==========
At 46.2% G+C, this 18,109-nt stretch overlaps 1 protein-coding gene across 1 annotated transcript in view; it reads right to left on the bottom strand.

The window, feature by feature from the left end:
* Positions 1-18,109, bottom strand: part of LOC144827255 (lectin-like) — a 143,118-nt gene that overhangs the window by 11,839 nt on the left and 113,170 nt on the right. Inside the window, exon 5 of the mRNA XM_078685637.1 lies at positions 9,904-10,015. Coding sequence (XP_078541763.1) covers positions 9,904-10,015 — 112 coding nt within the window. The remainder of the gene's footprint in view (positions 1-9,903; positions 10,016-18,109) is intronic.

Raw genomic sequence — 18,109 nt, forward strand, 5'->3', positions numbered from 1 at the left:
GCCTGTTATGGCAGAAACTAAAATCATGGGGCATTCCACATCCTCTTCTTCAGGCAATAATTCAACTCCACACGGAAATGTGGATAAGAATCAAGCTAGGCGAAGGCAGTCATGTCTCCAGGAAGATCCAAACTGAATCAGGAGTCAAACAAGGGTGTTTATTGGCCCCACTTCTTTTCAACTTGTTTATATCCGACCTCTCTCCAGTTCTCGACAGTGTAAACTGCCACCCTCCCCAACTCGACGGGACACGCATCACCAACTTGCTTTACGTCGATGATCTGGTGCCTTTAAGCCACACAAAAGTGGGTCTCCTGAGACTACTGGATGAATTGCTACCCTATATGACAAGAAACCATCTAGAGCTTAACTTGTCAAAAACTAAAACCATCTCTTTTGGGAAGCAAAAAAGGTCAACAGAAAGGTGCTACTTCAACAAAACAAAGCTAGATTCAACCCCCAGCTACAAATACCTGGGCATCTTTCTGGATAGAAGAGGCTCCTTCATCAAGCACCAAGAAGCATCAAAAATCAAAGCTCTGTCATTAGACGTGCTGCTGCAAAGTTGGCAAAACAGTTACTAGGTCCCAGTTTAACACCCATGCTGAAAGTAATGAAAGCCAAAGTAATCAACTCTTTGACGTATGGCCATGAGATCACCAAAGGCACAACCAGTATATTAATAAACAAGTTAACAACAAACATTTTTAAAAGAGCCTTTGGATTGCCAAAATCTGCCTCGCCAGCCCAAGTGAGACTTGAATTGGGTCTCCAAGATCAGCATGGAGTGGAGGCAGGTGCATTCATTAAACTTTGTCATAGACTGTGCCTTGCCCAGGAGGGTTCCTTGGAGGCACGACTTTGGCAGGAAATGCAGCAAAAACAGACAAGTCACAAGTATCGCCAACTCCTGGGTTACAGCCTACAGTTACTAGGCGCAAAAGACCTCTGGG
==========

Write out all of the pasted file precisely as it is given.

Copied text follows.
At 46.2% G+C, this 18,109-nt stretch overlaps 1 protein-coding gene across 1 annotated transcript in view; it reads right to left on the bottom strand.

The window, feature by feature from the left end:
* Positions 1-18,109, bottom strand: part of LOC144827255 (lectin-like) — a 143,118-nt gene that overhangs the window by 11,839 nt on the left and 113,170 nt on the right. Inside the window, exon 5 of the mRNA XM_078685637.1 lies at positions 9,904-10,015. Coding sequence (XP_078541763.1) covers positions 9,904-10,015 — 112 coding nt within the window. The remainder of the gene's footprint in view (positions 1-9,903; positions 10,016-18,109) is intronic.

Raw genomic sequence — 18,109 nt, forward strand, 5'->3', positions numbered from 1 at the left:
GCCTGTTATGGCAGAAACTAAAATCATGGGGCATTCCACATCCTCTTCTTCAGGCAATAATTCAACTCCACACGGAAATGTGGATAAGAATCAAGCTAGGCGAAGGCAGTCATGTCTCCAGGAAGATCCAAACTGAATCAGGAGTCAAACAAGGGTGTTTATTGGCCCCACTTCTTTTCAACTTGTTTATATCCGACCTCTCTCCAGTTCTCGACAGTGTAAACTGCCACCCTCCCCAACTCGACGGGACACGCATCACCAACTTGCTTTACGTCGATGATCTGGTGCCTTTAAGCCACACAAAAGTGGGTCTCCTGAGACTACTGGATGAATTGCTACCCTATATGACAAGAAACCATCTAGAGCTTAACTTGTCAAAAACTAAAACCATCTCTTTTGGGAAGCAAAAAAGGTCAACAGAAAGGTGCTACTTCAACAAAACAAAGCTAGATTCAACCCCCAGCTACAAATACCTGGGCATCTTTCTGGATAGAAGAGGCTCCTTCATCAAGCACCAAGAAGCATCAAAAATCAAAGCTCTGTCATTAGACGTGCTGCTGCAAAGTTGGCAAAACAGTTACTAGGTCCCAGTTTAACACCCATGCTGAAAGTAATGAAAGCCAAAGTAATCAACTCTTTGACGTATGGCCATGAGATCACCAAAGGCACAACCAGTATATTAATAAACAAGTTAACAACAAACATTTTTAAAAGAGCCTTTGGATTGCCAAAATCTGCCTCGCCAGCCCAAGTGAGACTTGAATTGGGTCTCCAAGATCAGCATGGAGTGGAGGCAGGTGCATTCATTAAACTTTGTCATAGACTGTGCCTTGCCCAGGAGGGTTCCTTGGAGGCACGACTTTGGCAGGAAATGCAGCAAAAACAGACAAGTCACAAGTATCGCCAACTCCTGGGTTACAGCCTACAGTTACTAGGCGCAAAAGACCTCTGGG